Media Tracker – 16th December 2017

Media Tracker

Media Tracker lists the challenges and achievements of the journalists and media organisations worldwide. Here’s a list of journalism at risk stories in the recent month. We would like to thank international media protection organisation and news outlets for their content.

  • A record fine of 350,000 euros was imposed recently on TVN24, a privately owned Polish TV news channel. The fine was ordered by Poland’s National Broadcasting Council (KRRiT), which regulates the broadcast media. It said TVN24 “promoted illegal actions” and “encouraged behaviour threatening the country’s security” in its coverage of anti-government demonstrations in December 2016, when it showed opposition leaders urging the population to participate in the protests.


  • Earlier in December, authorities in Tajikistan arrested Khayrullo Mirsaidov after he published an open letter to the country’s president, Emomali Rahmon, the general prosecutor, and the governor of his native Sughd region asking them to take stern measures against the corrupt local authorities. In the letter, published a month ago in the local media, he alleged that the sports and youth department head for the Sughd region, Olim Zohidzoda, requested $1,000 in kickbacks from the local comedy troupe he manages. Zohidzoda denied the allegations, accusing the journalist of defamation. On December 8, courts charged Mirsaidov with embezzlement, forgery, false reporting to police, and inciting ethnic and religious hatred, ordering the journalist detention for two months. The ongoing investigation against Miraidov threatens a penalty of 21 years in jail. Mirsaidov covers politics, human rights issues, rights of ethnic minorities, and environmental problems in Tajikistan and Central Asia since 2000, contributing to notable international media and development organisations. (CPJ)
  • In Canada, Bill Sawchuk, reporter with St. Catharines Standard, was kicked out of the Niagara Regional Council meeting, ordered to leave City Hall and threatened with police action in case of noncompliance. Sawchuk’s notes and computer was seized by city clerk Frank Fabiano, allegedly on the orders of Chief Administrative Officer Carmen D’Angelo.

Sawchuk regularly covers meetings and was in attendance when a regular session was moved in-camera to discuss a code of conduct violation by Coun. Andy Petrowski. After leaving the chamber, Sawchuk was notified by staff that he was suspected of surreptitiously recording the closed session with his laptop. After repeated inquiries by the Standard and their legal counsel, the laptop was eventually retrieved from the staff member’s office and returned.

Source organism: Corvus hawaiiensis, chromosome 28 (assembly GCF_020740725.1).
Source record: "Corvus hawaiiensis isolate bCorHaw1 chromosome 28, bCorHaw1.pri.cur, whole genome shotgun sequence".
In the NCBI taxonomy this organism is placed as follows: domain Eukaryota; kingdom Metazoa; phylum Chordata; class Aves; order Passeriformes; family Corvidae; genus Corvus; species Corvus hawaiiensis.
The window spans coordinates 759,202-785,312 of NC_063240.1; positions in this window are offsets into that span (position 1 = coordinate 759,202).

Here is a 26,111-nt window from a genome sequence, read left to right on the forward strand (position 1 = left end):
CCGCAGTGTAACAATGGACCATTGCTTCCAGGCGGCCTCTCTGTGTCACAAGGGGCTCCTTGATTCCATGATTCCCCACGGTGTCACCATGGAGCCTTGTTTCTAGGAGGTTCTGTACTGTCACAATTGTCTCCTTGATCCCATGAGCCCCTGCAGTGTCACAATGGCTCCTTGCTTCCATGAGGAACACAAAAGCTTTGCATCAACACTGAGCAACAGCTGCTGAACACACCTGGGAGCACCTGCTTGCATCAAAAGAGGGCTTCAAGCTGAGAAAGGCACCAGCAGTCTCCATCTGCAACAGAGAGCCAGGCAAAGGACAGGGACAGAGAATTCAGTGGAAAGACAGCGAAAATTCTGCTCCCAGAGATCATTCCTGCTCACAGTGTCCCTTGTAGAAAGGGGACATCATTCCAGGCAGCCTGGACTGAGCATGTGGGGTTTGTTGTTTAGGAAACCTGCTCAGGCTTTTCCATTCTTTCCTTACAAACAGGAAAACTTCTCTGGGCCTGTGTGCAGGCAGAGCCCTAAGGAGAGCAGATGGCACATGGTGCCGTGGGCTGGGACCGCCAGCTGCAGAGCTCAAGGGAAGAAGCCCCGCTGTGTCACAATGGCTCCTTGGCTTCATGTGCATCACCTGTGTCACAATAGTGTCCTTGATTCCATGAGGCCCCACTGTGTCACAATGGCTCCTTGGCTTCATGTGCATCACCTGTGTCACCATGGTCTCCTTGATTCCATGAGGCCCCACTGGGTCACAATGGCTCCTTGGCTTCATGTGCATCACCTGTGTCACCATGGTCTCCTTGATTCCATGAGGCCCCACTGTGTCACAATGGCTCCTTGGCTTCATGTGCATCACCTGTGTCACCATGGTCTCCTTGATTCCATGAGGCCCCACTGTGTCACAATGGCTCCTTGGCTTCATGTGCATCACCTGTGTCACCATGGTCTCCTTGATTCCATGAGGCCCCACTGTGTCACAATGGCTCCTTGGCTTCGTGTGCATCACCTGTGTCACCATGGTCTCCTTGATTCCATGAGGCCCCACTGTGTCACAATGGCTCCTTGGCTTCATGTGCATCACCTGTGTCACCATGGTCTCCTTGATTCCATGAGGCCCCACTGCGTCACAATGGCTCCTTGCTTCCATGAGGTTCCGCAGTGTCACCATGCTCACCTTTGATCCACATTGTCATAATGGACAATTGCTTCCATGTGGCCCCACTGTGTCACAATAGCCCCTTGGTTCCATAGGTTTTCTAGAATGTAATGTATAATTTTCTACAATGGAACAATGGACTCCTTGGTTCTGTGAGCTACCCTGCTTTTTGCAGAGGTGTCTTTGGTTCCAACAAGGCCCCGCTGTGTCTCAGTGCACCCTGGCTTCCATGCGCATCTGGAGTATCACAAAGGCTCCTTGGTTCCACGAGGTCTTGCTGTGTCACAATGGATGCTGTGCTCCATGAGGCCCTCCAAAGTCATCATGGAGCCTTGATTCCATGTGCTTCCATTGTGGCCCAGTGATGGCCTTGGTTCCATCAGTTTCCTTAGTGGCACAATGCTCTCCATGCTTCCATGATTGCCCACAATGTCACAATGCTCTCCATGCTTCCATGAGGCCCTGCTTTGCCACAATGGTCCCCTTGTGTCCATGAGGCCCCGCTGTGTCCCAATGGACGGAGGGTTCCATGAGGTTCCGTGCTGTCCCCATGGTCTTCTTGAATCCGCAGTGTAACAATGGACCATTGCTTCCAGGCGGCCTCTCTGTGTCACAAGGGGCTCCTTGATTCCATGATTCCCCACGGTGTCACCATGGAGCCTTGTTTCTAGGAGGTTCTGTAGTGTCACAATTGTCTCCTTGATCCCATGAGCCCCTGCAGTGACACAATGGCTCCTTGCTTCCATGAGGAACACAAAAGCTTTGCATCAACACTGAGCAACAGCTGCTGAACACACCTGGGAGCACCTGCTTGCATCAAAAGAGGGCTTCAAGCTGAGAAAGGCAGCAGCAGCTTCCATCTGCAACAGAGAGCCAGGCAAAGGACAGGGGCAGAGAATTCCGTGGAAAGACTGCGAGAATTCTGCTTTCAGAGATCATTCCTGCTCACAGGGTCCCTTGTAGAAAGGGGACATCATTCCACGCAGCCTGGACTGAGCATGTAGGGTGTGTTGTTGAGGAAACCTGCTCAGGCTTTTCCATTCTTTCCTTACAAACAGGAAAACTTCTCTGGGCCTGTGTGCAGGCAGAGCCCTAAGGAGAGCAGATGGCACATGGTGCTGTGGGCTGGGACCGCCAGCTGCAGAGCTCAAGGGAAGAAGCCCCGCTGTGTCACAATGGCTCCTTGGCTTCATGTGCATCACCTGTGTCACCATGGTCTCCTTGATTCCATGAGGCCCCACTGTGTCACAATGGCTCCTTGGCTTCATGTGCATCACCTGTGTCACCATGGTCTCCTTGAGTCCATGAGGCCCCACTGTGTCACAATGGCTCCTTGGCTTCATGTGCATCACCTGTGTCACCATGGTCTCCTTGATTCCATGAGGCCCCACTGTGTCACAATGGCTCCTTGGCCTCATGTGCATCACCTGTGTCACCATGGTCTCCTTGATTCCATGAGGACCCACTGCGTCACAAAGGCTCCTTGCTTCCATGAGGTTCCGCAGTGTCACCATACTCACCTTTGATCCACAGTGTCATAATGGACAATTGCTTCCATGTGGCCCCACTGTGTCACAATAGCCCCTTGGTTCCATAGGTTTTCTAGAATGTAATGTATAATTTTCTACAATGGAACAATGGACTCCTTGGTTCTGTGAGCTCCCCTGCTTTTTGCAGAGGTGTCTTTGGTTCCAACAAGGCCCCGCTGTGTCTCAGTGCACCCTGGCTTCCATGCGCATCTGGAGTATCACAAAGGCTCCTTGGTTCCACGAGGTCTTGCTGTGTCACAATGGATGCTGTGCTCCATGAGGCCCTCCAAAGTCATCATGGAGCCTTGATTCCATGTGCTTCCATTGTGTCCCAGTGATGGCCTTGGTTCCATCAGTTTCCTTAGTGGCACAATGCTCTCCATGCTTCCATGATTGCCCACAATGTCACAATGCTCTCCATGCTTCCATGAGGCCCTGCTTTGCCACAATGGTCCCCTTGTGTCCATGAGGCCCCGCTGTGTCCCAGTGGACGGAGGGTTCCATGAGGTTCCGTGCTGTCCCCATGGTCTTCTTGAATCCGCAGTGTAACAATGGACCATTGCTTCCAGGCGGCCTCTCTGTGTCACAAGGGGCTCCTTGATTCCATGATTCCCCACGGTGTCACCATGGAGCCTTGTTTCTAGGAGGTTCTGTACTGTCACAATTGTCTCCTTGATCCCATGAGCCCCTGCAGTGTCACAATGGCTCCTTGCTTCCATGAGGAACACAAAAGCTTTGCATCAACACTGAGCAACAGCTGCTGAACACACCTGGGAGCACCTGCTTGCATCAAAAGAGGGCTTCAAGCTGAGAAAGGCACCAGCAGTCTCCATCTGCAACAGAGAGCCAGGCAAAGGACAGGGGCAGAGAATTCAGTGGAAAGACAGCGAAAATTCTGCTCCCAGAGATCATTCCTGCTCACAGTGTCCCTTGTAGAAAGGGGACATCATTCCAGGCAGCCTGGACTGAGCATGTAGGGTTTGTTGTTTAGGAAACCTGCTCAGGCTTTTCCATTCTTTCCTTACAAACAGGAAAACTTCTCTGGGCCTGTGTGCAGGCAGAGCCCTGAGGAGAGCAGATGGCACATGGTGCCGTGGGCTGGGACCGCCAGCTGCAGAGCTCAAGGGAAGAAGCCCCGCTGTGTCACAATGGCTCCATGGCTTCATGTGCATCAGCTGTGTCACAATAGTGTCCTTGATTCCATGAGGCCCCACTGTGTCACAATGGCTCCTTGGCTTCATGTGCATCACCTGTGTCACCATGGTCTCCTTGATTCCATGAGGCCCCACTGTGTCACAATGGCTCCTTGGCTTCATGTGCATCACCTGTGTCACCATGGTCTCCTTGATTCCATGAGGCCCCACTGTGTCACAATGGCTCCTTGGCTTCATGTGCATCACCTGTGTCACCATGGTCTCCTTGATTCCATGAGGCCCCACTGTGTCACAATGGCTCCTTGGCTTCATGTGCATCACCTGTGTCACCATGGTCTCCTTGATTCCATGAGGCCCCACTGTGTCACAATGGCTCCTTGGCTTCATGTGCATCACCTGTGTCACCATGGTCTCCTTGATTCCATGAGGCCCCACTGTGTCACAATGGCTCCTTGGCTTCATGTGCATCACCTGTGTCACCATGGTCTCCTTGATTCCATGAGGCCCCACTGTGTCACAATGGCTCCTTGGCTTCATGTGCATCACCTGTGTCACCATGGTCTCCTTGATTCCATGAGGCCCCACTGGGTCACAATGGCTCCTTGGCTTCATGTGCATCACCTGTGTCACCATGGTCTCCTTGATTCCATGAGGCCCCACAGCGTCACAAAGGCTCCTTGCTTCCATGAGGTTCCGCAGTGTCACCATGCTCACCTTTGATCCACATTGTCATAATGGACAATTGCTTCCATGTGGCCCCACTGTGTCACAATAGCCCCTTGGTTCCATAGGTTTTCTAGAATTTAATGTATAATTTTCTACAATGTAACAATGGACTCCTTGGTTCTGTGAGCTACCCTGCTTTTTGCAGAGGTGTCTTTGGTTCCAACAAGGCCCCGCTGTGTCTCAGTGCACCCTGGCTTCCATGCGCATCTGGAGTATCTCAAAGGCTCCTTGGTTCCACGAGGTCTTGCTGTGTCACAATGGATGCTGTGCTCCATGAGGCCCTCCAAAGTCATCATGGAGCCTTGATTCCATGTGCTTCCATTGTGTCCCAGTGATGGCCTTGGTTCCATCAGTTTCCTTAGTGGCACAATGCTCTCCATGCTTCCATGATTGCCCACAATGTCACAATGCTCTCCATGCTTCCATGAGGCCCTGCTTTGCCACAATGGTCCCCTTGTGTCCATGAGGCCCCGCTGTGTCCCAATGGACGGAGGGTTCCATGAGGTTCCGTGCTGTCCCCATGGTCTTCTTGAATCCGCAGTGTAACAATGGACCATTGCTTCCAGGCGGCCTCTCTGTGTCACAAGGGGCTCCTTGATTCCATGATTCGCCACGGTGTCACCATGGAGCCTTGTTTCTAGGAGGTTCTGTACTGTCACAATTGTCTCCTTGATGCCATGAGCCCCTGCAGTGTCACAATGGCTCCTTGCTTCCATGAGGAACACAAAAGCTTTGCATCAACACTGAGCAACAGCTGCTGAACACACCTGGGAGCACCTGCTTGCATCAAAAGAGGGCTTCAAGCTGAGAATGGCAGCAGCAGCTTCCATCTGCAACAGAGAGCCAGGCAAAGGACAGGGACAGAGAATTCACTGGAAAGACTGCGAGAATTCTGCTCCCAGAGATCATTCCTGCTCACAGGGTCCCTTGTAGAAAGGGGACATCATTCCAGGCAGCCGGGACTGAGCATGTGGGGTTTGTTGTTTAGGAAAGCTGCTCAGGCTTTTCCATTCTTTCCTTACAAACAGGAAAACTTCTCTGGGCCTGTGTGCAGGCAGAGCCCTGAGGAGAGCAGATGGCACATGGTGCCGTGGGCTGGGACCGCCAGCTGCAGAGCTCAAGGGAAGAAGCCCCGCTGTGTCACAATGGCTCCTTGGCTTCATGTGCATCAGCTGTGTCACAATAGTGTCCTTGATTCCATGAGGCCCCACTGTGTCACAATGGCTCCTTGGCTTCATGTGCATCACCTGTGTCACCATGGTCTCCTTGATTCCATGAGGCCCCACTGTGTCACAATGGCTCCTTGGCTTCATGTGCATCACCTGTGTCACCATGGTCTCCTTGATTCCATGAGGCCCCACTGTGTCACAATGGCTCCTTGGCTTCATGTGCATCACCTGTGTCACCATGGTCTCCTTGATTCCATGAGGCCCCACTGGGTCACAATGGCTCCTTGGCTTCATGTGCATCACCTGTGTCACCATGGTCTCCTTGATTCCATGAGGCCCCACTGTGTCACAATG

• Reporters Without Borders (RSF) and TV5MONDE awarded Press Freedom Prize 2017 as part of the World Forum for Democracy in partnership with the City of Strasbourg. Winners were selected from 18 nominees in journalist, media and citizen-journalist categories.
  1. “Journalist” category laureate Tomasz Piatek is an investigative reporter for the Warsaw-based daily Gazeta Wyborcza, facing a possible three-year jail term on charges brought by Defence Minister Antoni Macierewicz before a military court. Prompted by a book entitled “Macierewicz and his secret” sheds light on the minister’s relations with persons linked to the Russian intelligence services. Ever since its publication, Piatek has been the target of attacks in the pro-government media and has been getting serious threats.
  2. “Media” category laureate Medyascope is an independent Web TV by prominent Turkish journalist Ruşen Çakır combining new-technology and sound reporting to initiate a public debate largely suppressed in Turkey. Videos are broadcast online and are made available as podcasts to give a voice to journalists targeted by the government, and to citizen-journalists. Its programmes carry sections e.g., politics, society, culture and sport. Some of its programming comes in Kurdish, German, French and English.
  3. “Citizen-journalist” category laureate Soheil Arabi is an Iranian photographer imprisoned for the past four years. Post-arrest, he was tortured and thrown in solitary confinement for two months to confess involvement in creating a Facebook network blaspheming against Islam and criticizing the government. After a long court battle he was initially sentenced him to three years in prison, 30 lashes and a heavy fine. He was later retried and sentenced to death, but the death sentence was eventually overturned and in 2015 to seven and a half years in prison. In July of this year, his wife was arrested and was held for eight days. She still receives threats and harassment. Soheil Arabi began a hunger strike at the end of August.


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